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The psychological and emotional impact of acne and the effect of treatment with isotretinoin.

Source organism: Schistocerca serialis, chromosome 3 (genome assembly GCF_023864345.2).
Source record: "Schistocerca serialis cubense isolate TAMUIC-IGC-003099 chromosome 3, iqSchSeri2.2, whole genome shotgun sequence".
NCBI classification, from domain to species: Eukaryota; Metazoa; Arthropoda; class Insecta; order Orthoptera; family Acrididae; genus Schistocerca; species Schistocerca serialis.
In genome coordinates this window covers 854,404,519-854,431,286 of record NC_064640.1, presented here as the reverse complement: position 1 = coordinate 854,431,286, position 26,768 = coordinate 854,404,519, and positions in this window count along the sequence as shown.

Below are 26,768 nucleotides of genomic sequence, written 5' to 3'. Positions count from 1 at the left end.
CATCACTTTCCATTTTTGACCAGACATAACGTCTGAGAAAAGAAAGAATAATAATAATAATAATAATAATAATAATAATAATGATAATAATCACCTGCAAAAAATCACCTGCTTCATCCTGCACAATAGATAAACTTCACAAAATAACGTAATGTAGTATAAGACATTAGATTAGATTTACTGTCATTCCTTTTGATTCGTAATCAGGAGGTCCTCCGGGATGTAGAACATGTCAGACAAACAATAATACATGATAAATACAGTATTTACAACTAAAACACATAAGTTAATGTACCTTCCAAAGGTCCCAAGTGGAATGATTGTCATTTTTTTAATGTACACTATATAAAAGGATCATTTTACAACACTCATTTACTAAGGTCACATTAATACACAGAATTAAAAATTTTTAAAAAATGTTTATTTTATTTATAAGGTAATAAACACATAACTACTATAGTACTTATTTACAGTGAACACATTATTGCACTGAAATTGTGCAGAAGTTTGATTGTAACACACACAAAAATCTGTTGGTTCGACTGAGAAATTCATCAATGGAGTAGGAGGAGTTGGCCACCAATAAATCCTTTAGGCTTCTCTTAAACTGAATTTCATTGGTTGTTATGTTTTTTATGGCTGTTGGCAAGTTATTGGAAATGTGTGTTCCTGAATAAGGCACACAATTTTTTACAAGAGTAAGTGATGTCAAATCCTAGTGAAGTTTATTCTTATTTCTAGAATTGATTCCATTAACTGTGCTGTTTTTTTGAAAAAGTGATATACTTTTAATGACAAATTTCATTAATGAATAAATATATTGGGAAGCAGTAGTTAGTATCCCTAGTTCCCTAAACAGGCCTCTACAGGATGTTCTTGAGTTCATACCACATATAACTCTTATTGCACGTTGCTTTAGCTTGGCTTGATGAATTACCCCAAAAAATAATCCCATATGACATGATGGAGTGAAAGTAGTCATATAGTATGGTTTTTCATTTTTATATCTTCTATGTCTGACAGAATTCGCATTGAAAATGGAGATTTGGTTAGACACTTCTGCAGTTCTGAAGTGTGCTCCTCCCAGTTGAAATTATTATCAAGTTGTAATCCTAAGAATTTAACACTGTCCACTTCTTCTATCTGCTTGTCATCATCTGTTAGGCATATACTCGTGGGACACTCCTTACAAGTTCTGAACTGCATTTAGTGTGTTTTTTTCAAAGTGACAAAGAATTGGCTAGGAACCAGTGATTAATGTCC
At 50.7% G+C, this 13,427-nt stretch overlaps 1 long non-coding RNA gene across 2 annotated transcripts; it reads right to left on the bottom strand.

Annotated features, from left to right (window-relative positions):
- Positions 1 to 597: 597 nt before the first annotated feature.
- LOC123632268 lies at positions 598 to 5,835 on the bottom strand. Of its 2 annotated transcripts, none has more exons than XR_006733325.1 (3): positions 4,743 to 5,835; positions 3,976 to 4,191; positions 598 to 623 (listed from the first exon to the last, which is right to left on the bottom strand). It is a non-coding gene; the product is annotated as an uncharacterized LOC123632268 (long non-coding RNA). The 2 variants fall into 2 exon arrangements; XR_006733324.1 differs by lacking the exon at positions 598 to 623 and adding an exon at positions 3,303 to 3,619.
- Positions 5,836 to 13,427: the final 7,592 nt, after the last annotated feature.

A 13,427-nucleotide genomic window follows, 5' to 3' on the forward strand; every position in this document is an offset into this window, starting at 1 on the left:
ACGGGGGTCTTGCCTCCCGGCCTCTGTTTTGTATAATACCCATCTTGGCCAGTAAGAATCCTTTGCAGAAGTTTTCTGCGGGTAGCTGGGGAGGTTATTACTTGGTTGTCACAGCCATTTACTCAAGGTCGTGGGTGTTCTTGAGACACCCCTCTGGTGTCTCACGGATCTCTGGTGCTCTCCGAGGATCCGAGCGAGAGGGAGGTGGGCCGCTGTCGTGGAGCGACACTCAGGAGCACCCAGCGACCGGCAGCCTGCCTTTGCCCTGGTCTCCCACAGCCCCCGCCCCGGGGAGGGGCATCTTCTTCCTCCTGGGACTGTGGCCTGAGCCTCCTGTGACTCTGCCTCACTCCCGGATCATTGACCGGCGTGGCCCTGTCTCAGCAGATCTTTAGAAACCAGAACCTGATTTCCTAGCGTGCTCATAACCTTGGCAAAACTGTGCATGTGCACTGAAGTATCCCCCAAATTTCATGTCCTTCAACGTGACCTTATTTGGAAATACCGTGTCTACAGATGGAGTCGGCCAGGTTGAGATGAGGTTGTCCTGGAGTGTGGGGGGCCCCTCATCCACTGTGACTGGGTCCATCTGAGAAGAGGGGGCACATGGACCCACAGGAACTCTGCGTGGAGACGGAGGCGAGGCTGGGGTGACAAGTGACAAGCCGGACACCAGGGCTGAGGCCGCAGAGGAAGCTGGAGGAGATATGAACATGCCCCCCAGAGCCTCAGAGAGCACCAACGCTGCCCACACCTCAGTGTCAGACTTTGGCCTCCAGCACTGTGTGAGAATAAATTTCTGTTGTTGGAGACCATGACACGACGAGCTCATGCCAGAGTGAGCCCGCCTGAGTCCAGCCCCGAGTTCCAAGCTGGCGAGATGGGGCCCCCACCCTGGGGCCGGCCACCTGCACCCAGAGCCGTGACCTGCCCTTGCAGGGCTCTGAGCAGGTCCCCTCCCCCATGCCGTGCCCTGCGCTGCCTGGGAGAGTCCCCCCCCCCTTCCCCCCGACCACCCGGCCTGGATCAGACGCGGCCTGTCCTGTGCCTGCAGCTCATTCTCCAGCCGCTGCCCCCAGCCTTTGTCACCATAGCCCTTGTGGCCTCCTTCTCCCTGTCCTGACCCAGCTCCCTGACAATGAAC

Although knowledge concerning the dermatological treatment of chronic acne has grown considerably in recent years, relatively few studies have assessed the impact of effective physical intervention upon the psychoemotional functioning of patients. Hypotheses regarding the psychological impact of acne were developed using concepts drawn from evolutionary psychology. A sample of 34 patients (19 men and 15 women) with chronic acne were assessed for psychological, emotional and dermatological symptomatology using a variety of self-report questionnaires over four time-points during 16 weeks treatment with isotretinoin. Thirty-four patients completed the first assessment, 21 the second, 20 the third and 15 the fourth and final assessment. At the first assessment, prior to isotretinoin treatment, 15 patients (44%) reported clinically significant levels of anxiety, while six patients (18%) reported clinically significant depression. Women with acne were significantly more embarrassed than their male counterparts about their skin disease. Treatment with isotretinoin produced significant improvements across a wide variety of psychological functions, although the emotional status of patients appeared to be more resistant to change. Acne appears to be a condition which has the potential to damage, perhaps even in the long term, the emotional functioning of some patients.

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